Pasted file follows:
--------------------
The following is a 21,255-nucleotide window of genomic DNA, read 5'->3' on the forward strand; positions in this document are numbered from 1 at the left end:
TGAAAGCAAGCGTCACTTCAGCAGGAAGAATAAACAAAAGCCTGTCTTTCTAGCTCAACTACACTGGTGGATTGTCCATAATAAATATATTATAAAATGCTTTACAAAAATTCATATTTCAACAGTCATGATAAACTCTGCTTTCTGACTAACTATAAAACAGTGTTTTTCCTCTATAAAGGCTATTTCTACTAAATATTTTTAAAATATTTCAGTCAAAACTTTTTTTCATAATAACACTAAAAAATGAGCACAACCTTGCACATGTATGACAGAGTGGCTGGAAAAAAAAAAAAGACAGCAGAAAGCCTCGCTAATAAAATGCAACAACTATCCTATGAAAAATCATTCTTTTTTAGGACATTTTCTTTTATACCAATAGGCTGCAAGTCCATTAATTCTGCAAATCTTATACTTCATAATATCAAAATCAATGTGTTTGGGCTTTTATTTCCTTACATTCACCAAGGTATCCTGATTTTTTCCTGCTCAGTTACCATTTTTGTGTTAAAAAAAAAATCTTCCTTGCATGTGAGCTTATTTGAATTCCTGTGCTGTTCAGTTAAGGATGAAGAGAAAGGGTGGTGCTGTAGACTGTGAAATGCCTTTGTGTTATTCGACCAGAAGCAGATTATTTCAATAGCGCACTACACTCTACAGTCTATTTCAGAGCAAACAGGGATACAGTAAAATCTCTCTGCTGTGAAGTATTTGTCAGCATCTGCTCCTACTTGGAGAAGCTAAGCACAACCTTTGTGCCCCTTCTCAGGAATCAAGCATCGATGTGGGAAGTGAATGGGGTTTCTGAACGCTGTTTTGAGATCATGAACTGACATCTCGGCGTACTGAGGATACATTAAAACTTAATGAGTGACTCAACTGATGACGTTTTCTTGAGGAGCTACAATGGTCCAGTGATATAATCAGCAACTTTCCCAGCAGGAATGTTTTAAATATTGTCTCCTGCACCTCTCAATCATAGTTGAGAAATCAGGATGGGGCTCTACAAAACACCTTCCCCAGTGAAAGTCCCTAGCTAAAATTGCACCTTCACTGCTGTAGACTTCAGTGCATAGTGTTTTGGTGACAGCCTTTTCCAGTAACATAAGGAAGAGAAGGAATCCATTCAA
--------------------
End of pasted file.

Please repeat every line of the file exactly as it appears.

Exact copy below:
The following is a 21,255-nucleotide window of genomic DNA, read 5'->3' on the forward strand; positions in this document are numbered from 1 at the left end:
TGAAAGCAAGCGTCACTTCAGCAGGAAGAATAAACAAAAGCCTGTCTTTCTAGCTCAACTACACTGGTGGATTGTCCATAATAAATATATTATAAAATGCTTTACAAAAATTCATATTTCAACAGTCATGATAAACTCTGCTTTCTGACTAACTATAAAACAGTGTTTTTCCTCTATAAAGGCTATTTCTACTAAATATTTTTAAAATATTTCAGTCAAAACTTTTTTTCATAATAACACTAAAAAATGAGCACAACCTTGCACATGTATGACAGAGTGGCTGGAAAAAAAAAAAAGACAGCAGAAAGCCTCGCTAATAAAATGCAACAACTATCCTATGAAAAATCATTCTTTTTTAGGACATTTTCTTTTATACCAATAGGCTGCAAGTCCATTAATTCTGCAAATCTTATACTTCATAATATCAAAATCAATGTGTTTGGGCTTTTATTTCCTTACATTCACCAAGGTATCCTGATTTTTTCCTGCTCAGTTACCATTTTTGTGTTAAAAAAAAAATCTTCCTTGCATGTGAGCTTATTTGAATTCCTGTGCTGTTCAGTTAAGGATGAAGAGAAAGGGTGGTGCTGTAGACTGTGAAATGCCTTTGTGTTATTCGACCAGAAGCAGATTATTTCAATAGCGCACTACACTCTACAGTCTATTTCAGAGCAAACAGGGATACAGTAAAATCTCTCTGCTGTGAAGTATTTGTCAGCATCTGCTCCTACTTGGAGAAGCTAAGCACAACCTTTGTGCCCCTTCTCAGGAATCAAGCATCGATGTGGGAAGTGAATGGGGTTTCTGAACGCTGTTTTGAGATCATGAACTGACATCTCGGCGTACTGAGGATACATTAAAACTTAATGAGTGACTCAACTGATGACGTTTTCTTGAGGAGCTACAATGGTCCAGTGATATAATCAGCAACTTTCCCAGCAGGAATGTTTTAAATATTGTCTCCTGCACCTCTCAATCATAGTTGAGAAATCAGGATGGGGCTCTACAAAACACCTTCCCCAGTGAAAGTCCCTAGCTAAAATTGCACCTTCACTGCTGTAGACTTCAGTGCATAGTGTTTTGGTGACAGCCTTTTCCAGTAACATAAGGAAGAGAAGGAATCCATTCAA